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Entries in Agnes Moorehead (9)

Wednesday
Mar162016

Mercedes McCambridge Centennial: "Charlie's Angels" & "Bewitched"

Today is the Centennial of one of the most singular character actresses of the 1950s, Mercedes McCambridge, born in Joliet Illinois on this very day in 1916. We hope you've enjoyed our mini retrospective. We previousy discussed her sensational debut in All The King's Men (1949) her final Oscar nomination for the Texas epic Giant (1956) and her sorry fate in a teensy part in the Airport disaster series. (In the past, ICYMI, we've amply discussed The Exorcist in which she did truly legendary voice work as well as the fiery abandon of must-see western Johnny Guitar.) 

In The Concorde... Airport '79 article, Tim talked about the disaster genre's often ...um... disastrous treatment of aged film stars in cameos. But discarded stars of Old Hollywood also frequently collected paychecks through TV guest spots. On the small screen there was the same roulette wheel chances at success. In fact McCambridge was more frequently spotted on TV than in film, switching between both for her entire career after her launch in radio in the 1930s. Many early TV shows are impossible to see now but let's discuss her downright fantastic guest spots on Charlie's Angels (1978) & Bewitched (1968).

Murder mysteries and witchcraft -- and a chance to discuss two classic camp series (oh you know you want to!) follow after the jump....

Click to read more ...

Sunday
Jun282015

Smackdown 1948: Jean, Barbara, Claire, Ellen, and Agnes Moorehead

Presenting the Supporting Actresses of '48. A young writer, a drunken chanteuse, two spinster aunties, and a girl who never gets to the nunnery.

THE NOMINEES

1948 is so basic. A typical Best Supporting Actress shortlist looks almost exactly like this: an actress whose paid her dues finally getting a plum opportunity (hello usually uncredited Ellen Corby in I Remember Mama finally stepping into the limelight), a rapidly rising star (Jean Simmons in Hamlet, not her first attention grabbing role in the late 40s), a fresh ingenue in a popular picture (Meet Barbara Bel Geddes in I Remember Mama), and if you're lucky in a good year a couple of revered character actresses to class up the shortlist joint (Agnes Moorehead in Johnny Belinda and Claire Trevor in Key Largo). And within that mix you'll usually have a protagonist demoted to "supporting" and Best Picture heat helping at least a few of them find a seat at the table. All of that is true for 1948. What isn't so typical is a supporting actress winning on a picture's sole nomination and that happened here. Key Largo has aged well but Oscar didn't have any time for it back then outside of Trevor's drunk despair. The other three pictures had 24 nominations between them!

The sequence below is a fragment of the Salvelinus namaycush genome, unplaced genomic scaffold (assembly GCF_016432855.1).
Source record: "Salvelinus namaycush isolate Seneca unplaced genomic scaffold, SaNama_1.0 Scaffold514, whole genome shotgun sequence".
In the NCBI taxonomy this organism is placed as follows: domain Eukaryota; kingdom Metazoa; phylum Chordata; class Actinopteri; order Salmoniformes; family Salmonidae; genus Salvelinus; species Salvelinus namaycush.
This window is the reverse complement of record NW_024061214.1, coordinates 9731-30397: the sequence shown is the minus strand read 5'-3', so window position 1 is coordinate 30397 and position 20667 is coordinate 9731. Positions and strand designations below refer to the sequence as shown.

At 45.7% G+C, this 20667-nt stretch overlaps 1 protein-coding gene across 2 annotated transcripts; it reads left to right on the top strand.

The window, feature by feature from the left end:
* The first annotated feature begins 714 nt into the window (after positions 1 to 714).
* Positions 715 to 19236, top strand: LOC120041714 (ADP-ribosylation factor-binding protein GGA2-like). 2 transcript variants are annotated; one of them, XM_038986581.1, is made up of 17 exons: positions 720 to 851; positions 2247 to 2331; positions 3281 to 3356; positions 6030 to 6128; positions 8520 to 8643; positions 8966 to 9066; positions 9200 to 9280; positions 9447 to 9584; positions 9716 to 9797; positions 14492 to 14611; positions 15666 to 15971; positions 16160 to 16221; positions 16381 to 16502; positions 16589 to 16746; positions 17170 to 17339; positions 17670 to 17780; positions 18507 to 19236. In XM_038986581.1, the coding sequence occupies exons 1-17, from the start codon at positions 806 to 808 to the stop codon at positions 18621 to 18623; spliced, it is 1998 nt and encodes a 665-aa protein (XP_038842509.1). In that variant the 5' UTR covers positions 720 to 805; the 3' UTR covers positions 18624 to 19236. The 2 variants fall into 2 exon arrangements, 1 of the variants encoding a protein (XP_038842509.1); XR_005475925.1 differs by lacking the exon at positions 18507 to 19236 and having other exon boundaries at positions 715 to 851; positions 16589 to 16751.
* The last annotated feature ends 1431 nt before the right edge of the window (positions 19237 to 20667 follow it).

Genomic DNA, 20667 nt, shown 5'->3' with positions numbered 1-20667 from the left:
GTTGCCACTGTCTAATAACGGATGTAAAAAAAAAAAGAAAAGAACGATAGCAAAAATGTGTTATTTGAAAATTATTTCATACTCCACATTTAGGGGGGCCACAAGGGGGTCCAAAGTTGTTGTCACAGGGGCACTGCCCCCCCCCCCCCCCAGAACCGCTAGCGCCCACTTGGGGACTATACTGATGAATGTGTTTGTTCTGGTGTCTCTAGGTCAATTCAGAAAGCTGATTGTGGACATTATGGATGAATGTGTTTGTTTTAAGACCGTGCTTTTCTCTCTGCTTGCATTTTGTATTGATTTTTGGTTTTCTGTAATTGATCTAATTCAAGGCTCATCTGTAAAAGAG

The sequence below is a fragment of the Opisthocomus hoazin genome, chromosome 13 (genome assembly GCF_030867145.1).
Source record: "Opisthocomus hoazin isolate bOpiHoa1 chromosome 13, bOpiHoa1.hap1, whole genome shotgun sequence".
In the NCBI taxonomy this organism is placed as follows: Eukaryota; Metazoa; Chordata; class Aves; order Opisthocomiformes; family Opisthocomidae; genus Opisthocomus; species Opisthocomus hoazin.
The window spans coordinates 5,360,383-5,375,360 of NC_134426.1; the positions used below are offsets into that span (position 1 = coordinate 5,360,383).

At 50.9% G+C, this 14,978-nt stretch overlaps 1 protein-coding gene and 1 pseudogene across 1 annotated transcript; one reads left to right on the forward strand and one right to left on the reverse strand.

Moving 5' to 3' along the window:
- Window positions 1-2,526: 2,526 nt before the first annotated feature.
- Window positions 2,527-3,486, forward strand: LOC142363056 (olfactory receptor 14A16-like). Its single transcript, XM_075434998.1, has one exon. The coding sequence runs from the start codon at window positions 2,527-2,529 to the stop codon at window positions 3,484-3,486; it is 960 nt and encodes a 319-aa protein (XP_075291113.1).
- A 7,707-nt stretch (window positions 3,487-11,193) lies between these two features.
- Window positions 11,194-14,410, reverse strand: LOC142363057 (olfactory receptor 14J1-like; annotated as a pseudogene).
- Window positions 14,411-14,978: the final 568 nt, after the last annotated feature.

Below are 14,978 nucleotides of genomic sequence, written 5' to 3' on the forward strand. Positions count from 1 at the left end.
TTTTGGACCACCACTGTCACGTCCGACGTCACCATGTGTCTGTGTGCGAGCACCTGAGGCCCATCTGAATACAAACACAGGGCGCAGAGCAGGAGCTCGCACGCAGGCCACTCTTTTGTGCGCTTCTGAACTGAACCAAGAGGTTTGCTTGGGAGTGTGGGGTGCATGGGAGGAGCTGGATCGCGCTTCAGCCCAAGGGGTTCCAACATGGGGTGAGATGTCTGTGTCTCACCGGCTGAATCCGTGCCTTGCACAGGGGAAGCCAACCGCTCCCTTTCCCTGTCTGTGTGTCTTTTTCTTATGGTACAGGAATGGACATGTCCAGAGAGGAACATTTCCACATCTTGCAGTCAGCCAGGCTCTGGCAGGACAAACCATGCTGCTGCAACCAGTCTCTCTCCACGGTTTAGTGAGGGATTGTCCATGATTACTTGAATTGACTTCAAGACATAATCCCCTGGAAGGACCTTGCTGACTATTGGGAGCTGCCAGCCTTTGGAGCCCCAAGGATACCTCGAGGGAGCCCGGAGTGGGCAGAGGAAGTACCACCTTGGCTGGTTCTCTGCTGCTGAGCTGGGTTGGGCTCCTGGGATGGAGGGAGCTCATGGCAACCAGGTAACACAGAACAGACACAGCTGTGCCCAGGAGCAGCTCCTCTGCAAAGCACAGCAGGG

THIS MONTH'S PANELISTS

Here to talk about these five turns are screenwriter/author Abdi Nazemian ("The Walk in Closet"), film blogger Catherine Stebbins (Cinema Enthusiast), freelance journalist Joe Reid, film critic Tim Robey (The Telegraph), and your host Nathaniel R (The Film Experience). In addition to this write up we recorded a companion podcast  where we flesh out some of these thoughts and expound on the movies themselves.

Without further ado...

1948
SUPPORTING ACTRESS SMACKDOWN 

 

BARBARA BEL GEDDES as "Katrin" in I Remember Mama
Synopsis: A teenager who dreams of being a writer finds source material in her immigrant mother
Stats: Then 26 yrs old, 2nd film, first and only nomination. 72 minutes of screen time (or 54% of running time). 

Abdi Nazemian: She carries much of the emotional life of the film, but I found the film unbearably sentimental (this from a man who loves Andy Hardy movies and Little Women). She lacks the unique quirks that young actors like Judy Garland and Mickey Rooney brought to the same kinds of roles, and gives us a bland portrayal of adolescence. Of all the nominated actresses, she was given the most screen time, and did the least with it. 

Catherine Stebbins: One of these days I’ll figure out why I’m always so drawn to Bel Geddes. She has a lot of screen time as Katrin, given the unenviable task of holding up the film’s relentless episodic nostalgia. She is narrator, observer, worshiper, and an adult playing an adolescent. Katrin constantly looks at her mother, whether in the background or foreground, with reverent awe. Bel Geddes plays this with a partial cognizance that Katrin is in the gently reenacted memories of her past. ♥♥♥